Mortality Table: chart that shows the death rates of a particular population at each age displayed as the number of deaths per thousand.
Mortgage: a note used to secure a loan for real property.
Mortgage Guaranty: insurance that indemnifies a lender for loss upon foreclosure if a borrower fails to meet required mortgage payments.
Mortgage Insurance: a form of life insurance coverage payable to a third party lender/mortgagee upon the death of the insured/mortgagor for loss of loan payments.
Multi-Peril Insurance: personal and business property coverage combining several types of property insurance in one policy.
Municipal Bond Guarantee Insurance: coverage sold to municipalities to guarantee the principle payment on bonds issued.
Municipal Liability: liability coverage for the acts of a municipality.
Mutual Insurance Company: a privately held insurer owned by its policyholders, operated as a non-profit that may or may not be incorporated.
Named Insured: the individual defined as the insured in the policy contract.
Named Peril Coverage: insurance for losses explicitly defined in the policy contract.
National Association of Insurance Commissioners (NAIC): the U.S. standard-setting and regulatory support organization created and governed by the chief insurance regulators from the 50 states, the District of Columbia and five U.S. territories. Through the NAIC, state insurance regulators establish standards and best practices, conduct peer review, and coordinate their regulatory oversight. NAIC staff supports these efforts and represents the collective views of state regulators domestically and internationally. NAIC members, together with the central resources of the NAIC, form the national system of state-based insurance regulation in the U.S.
Negligence: failure to exercise reasonable consideration resulting in loss or damage to oneself or others.
Net Admitted Assets: total of assets whose values are permitted by state law to be included in the annual statement of the insurer.
Net Income: total revenues from an insurer's operations less total expenses and income taxes.
Net Premiums Earned: premiums on property/casualty or health policies that will not have to be returned to the policyholder if the policy is cancelled.
Non-proportional Reinsurance: reinsurance that is not secured on individual lives for specific individual amount of reinsurance, but rather reinsurance that protects the ceding company's overall experience on its entire portfolio of business, or at least a broad segment of it. The most common forms of non-proportional reinsurance are stop loss and catastrophe.
Notional Value: the principal value upon which future payments are based in a derivative transaction as at a specific period in time (the "as of" reporting date) in the reporting currency.
Occurrence: an accident , including injurious exposure to conditions, which results, during the policy period in bodily injury or property damage neither expected or intended from the standpoint of the insured.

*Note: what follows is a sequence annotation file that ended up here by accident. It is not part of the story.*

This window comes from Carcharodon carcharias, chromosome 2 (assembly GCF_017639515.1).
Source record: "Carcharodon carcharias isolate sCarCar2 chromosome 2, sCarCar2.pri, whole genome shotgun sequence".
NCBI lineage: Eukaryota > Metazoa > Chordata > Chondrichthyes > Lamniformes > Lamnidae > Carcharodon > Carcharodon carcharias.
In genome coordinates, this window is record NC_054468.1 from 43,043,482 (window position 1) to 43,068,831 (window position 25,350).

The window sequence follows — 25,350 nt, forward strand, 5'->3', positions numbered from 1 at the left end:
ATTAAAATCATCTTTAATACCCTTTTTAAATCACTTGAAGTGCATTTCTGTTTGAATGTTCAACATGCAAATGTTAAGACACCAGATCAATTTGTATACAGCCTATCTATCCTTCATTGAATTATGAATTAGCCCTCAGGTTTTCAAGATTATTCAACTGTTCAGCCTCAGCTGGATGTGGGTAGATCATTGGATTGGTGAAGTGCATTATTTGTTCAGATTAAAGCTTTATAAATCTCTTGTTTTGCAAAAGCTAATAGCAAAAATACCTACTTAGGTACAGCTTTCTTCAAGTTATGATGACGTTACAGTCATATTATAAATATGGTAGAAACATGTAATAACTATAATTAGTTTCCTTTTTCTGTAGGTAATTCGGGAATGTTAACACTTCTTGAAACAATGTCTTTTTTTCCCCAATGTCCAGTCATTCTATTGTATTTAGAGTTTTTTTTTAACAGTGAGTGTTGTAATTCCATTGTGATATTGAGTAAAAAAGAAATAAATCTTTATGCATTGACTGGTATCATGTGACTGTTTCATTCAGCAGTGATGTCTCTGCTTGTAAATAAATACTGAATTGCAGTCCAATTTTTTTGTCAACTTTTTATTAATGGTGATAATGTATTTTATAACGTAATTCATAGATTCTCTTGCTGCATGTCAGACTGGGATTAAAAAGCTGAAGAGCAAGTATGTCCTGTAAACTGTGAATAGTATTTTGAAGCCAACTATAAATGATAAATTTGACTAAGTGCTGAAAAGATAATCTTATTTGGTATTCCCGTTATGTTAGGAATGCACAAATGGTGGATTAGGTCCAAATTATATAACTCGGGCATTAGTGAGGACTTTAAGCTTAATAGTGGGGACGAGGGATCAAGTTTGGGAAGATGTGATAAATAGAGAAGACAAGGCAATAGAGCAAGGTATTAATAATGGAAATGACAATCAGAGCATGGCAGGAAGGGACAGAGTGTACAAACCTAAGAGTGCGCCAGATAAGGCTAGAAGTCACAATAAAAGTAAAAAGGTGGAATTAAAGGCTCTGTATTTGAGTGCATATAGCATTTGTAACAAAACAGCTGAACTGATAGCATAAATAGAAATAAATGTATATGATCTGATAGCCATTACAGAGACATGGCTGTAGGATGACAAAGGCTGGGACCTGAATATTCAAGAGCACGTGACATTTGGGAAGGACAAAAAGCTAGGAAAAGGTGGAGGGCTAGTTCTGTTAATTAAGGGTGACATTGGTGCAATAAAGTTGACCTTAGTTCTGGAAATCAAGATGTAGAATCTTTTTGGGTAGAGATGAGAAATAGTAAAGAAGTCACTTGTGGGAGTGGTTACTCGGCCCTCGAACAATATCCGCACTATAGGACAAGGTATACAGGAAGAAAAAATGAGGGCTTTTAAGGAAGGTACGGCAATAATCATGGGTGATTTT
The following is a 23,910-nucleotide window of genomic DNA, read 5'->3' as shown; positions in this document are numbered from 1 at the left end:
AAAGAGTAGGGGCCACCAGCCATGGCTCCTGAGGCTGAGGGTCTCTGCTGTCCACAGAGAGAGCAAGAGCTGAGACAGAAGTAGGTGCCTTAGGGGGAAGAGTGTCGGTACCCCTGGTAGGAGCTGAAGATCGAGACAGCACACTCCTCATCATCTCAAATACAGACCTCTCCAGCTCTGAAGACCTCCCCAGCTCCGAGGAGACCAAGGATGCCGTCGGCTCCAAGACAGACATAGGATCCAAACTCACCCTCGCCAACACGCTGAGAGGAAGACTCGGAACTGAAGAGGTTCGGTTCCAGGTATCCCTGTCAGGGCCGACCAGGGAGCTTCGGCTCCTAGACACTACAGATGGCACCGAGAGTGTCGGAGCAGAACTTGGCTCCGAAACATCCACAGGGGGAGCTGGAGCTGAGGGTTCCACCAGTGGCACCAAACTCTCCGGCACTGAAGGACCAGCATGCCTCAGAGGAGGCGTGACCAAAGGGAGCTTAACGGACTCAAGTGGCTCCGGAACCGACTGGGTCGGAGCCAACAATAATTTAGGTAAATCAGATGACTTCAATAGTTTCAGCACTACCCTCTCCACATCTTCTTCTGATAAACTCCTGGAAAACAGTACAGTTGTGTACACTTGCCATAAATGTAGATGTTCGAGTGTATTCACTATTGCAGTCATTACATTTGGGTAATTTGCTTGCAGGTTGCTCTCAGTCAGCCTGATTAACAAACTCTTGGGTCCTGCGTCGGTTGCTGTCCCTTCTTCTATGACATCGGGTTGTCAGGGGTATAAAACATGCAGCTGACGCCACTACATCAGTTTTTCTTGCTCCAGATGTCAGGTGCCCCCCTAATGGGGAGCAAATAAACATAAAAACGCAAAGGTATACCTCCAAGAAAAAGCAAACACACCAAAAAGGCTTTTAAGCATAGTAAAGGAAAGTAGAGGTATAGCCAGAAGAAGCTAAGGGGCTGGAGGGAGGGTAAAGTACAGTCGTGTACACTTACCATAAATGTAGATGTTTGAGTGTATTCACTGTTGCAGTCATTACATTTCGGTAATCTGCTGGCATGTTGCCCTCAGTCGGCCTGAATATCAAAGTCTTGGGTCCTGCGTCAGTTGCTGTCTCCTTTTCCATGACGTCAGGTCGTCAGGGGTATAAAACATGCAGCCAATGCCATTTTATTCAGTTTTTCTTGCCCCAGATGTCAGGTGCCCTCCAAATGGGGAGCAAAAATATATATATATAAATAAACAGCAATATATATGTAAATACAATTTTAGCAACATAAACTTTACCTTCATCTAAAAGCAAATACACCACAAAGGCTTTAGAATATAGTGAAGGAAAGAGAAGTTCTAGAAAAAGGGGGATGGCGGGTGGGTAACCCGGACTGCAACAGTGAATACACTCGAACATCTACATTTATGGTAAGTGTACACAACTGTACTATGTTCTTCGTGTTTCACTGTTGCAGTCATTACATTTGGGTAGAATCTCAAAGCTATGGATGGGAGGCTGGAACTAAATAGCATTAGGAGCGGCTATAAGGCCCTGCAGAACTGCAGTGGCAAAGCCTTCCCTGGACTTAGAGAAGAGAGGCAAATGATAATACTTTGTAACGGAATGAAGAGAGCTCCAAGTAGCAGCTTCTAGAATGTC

Ocean Marine: coverage for ocean and inland water transportation exposures; goods or cargoes; ships or hulls; earnings; and liability.
Other Accident and Health: accident and health coverages not otherwise properly classified as Group Accident and Health or Credit Accident and Health (e.g., collectively renewable and individual non-cancelable, guaranteed renewable, non-renewable for stated reasons only, etc.). Include all Medicare Part D Prescription Drug Coverage, whether sold on a stand-alone basis or through a Medicare Advantage product and whether sold directly to an individual or through a group.
Other Considerations: Unallocated annuity considerations and other unallocated deposits that incorporate any mortality or morbidity risk and are not reported as direct premiums, direct annuity considerations or deposit-type contract funds.
Other Liability: coverage protecting the insured against legal liability resulting from negligence, carelessness, or a failure to act resulting in property damage or personal injury to others.
Other Underwriting Expenses: allocable expenses other than loss adjustment expenses and investment expenses.
Owner Occupied: homeowners insurance sold to owners occupying the described property.
Package Policy: two or more distinct policies combined into a single contract.
Peril: the cause of property damage or personal injury, origin of desire for insurance. "Cause of Loss"
Permanent Life Insurance: policy that remains active for the life of the insured.
Personal Auto Policy: coverage designed to insure private passenger automobiles and certain types of trucks owned by an individual or husband and wife.
Personal Earthquake: earthquake property coverage for personal, family or household purposes.
Personal Flood: separate flood insurance policy sold for personal, family or household purposes.